Like it or not, CDs rot over time -- your well-worn copy of Soundgarden's Superunknown might not play anymore. Just how they rot is frequently a mystery, though, which is why the Library of Congress is currently destroying CDs (including those you donate) in hopes of improving its archival techniques. Researchers are using a combination of artificial aging tests and simple observations to see what factors trigger decay, sometimes with surprising results. As the Library tells The Atlantic, data loss varies widely between manufacturing processes, the lasers in CD players and even individual discs; experimenters can subject two identical copies of an album to extreme heat and lose only one of them.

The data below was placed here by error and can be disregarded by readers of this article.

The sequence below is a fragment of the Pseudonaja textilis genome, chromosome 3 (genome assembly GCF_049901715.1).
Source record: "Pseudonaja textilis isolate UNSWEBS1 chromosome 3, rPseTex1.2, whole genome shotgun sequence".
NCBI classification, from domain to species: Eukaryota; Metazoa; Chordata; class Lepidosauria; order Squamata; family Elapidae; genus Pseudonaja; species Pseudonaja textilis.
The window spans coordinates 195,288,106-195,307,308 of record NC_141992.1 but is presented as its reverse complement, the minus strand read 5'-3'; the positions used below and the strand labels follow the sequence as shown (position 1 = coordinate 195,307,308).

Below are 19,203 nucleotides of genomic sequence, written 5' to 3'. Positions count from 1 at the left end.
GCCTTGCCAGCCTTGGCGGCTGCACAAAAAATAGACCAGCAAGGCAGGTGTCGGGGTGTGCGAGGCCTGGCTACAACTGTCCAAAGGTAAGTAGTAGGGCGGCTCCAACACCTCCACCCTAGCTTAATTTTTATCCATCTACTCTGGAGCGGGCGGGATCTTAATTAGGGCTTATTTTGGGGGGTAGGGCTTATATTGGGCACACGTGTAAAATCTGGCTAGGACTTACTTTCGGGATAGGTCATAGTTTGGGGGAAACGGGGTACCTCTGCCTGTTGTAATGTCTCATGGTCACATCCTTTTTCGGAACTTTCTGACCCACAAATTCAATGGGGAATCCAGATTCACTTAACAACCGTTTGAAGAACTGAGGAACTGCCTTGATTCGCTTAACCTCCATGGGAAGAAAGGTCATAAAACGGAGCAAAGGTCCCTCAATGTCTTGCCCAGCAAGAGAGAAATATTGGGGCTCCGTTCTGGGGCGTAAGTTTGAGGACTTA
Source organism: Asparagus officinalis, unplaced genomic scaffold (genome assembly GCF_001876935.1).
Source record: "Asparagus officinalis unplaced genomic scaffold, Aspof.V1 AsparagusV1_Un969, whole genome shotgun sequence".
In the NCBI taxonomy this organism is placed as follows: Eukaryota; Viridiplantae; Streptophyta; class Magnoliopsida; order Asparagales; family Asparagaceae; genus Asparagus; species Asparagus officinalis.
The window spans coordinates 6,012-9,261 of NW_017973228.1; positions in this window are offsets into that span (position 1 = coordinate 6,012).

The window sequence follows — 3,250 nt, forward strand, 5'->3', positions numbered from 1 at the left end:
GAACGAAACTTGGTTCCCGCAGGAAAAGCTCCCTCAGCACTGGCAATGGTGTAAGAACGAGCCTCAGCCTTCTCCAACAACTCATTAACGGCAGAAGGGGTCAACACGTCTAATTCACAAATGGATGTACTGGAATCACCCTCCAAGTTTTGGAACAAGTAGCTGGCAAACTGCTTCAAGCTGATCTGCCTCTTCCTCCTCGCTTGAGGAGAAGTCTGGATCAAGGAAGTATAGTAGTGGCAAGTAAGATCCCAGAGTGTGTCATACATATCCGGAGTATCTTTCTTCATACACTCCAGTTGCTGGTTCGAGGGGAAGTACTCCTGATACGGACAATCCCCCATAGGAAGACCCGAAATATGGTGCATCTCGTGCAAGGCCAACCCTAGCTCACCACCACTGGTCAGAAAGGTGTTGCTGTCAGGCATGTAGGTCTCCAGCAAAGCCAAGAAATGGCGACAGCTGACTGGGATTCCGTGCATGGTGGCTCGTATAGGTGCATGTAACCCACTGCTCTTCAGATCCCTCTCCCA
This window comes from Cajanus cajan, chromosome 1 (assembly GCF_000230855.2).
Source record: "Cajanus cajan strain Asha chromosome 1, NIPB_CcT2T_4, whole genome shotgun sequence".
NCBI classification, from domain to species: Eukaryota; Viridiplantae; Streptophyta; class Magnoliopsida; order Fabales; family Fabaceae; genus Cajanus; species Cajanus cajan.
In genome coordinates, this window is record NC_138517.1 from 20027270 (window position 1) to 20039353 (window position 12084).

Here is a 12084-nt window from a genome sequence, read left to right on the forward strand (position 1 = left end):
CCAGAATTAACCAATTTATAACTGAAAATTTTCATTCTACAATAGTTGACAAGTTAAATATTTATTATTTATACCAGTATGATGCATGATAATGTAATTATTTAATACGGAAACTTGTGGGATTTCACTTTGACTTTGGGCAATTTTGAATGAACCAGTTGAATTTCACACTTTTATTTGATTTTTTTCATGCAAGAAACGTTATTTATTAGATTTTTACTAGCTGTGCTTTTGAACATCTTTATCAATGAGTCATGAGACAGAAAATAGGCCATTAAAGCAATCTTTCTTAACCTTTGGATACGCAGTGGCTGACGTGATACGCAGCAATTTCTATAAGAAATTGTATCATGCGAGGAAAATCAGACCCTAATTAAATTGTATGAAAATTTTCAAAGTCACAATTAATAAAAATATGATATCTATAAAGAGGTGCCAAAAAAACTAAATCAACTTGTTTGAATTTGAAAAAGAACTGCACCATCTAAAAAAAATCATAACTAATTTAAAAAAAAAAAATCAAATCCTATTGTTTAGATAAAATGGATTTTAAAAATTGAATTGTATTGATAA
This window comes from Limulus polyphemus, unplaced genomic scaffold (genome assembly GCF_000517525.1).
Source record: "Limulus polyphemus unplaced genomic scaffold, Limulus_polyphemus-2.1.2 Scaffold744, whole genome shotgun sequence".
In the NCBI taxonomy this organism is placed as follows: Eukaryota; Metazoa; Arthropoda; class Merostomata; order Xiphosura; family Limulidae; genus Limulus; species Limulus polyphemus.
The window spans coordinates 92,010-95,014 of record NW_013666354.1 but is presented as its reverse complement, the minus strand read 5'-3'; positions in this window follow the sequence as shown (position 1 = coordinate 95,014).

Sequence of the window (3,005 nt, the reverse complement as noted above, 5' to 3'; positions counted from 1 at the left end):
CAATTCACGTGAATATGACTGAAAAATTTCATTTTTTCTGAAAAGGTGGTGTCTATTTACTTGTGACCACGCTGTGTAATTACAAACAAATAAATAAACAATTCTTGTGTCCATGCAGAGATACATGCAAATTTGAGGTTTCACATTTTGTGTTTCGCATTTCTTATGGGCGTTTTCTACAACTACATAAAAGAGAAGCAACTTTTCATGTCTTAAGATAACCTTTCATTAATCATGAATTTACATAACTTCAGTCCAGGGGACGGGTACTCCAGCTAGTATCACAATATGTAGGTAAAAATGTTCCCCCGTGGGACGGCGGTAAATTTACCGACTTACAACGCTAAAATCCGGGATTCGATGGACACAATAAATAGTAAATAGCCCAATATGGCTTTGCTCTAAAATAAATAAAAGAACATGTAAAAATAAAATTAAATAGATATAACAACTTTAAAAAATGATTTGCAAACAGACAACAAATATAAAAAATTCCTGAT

There are some consistent findings that are useful for both archivists and everyday listeners. You'll want to avoid obvious concerns like high temperatures and scratches, but it's also important to avoid labels and markers -- sorry, that mix CD you burned in 2004 is probably a coaster by now. Recordable discs tend to be more fragile as a rule. The discoveries won't save the CD from becoming yet another obsolete format, but they should make sure that future generations can access digital media from our recent past.
[Image credit: Chris Murphy, Flickr]
(By the way, those interested in donating old CDs to @librarycongress for destructive testing can email PRTD_Events@loc.gov)- Adrienne LaFrance (@AdrienneLaF) May 14, 2014